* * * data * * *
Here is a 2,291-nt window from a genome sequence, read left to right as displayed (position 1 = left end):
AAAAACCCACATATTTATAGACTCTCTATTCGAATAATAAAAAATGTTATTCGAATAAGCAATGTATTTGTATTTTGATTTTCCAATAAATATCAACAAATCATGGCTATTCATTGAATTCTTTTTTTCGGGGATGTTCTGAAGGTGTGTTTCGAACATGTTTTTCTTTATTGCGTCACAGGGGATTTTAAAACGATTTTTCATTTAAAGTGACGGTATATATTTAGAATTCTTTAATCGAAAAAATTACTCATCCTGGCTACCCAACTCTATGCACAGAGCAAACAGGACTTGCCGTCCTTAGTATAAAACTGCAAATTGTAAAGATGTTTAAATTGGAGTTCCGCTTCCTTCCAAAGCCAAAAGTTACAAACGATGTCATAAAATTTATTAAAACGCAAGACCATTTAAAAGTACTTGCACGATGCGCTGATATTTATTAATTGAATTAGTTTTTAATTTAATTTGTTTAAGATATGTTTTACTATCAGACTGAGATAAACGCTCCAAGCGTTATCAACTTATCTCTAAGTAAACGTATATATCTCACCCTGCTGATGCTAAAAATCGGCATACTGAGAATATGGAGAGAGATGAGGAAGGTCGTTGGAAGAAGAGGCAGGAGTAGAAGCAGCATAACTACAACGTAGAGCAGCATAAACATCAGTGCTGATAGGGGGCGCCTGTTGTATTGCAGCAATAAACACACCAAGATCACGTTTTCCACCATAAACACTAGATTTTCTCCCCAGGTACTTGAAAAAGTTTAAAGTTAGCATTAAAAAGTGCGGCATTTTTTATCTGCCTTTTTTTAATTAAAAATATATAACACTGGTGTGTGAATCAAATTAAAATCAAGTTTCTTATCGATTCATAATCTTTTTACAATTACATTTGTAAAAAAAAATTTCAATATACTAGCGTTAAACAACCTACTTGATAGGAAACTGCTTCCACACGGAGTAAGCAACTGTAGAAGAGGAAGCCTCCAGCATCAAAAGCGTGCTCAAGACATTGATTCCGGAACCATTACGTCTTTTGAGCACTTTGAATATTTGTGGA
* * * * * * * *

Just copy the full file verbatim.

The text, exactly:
Here is a 2,291-nt window from a genome sequence, read left to right as displayed (position 1 = left end):
AAAAACCCACATATTTATAGACTCTCTATTCGAATAATAAAAAATGTTATTCGAATAAGCAATGTATTTGTATTTTGATTTTCCAATAAATATCAACAAATCATGGCTATTCATTGAATTCTTTTTTTCGGGGATGTTCTGAAGGTGTGTTTCGAACATGTTTTTCTTTATTGCGTCACAGGGGATTTTAAAACGATTTTTCATTTAAAGTGACGGTATATATTTAGAATTCTTTAATCGAAAAAATTACTCATCCTGGCTACCCAACTCTATGCACAGAGCAAACAGGACTTGCCGTCCTTAGTATAAAACTGCAAATTGTAAAGATGTTTAAATTGGAGTTCCGCTTCCTTCCAAAGCCAAAAGTTACAAACGATGTCATAAAATTTATTAAAACGCAAGACCATTTAAAAGTACTTGCACGATGCGCTGATATTTATTAATTGAATTAGTTTTTAATTTAATTTGTTTAAGATATGTTTTACTATCAGACTGAGATAAACGCTCCAAGCGTTATCAACTTATCTCTAAGTAAACGTATATATCTCACCCTGCTGATGCTAAAAATCGGCATACTGAGAATATGGAGAGAGATGAGGAAGGTCGTTGGAAGAAGAGGCAGGAGTAGAAGCAGCATAACTACAACGTAGAGCAGCATAAACATCAGTGCTGATAGGGGGCGCCTGTTGTATTGCAGCAATAAACACACCAAGATCACGTTTTCCACCATAAACACTAGATTTTCTCCCCAGGTACTTGAAAAAGTTTAAAGTTAGCATTAAAAAGTGCGGCATTTTTTATCTGCCTTTTTTTAATTAAAAATATATAACACTGGTGTGTGAATCAAATTAAAATCAAGTTTCTTATCGATTCATAATCTTTTTACAATTACATTTGTAAAAAAAAATTTCAATATACTAGCGTTAAACAACCTACTTGATAGGAAACTGCTTCCACACGGAGTAAGCAACTGTAGAAGAGGAAGCCTCCAGCATCAAAAGCGTGCTCAAGACATTGATTCCGGAACCATTACGTCTTTTGAGCACTTTGAATATTTGTGGA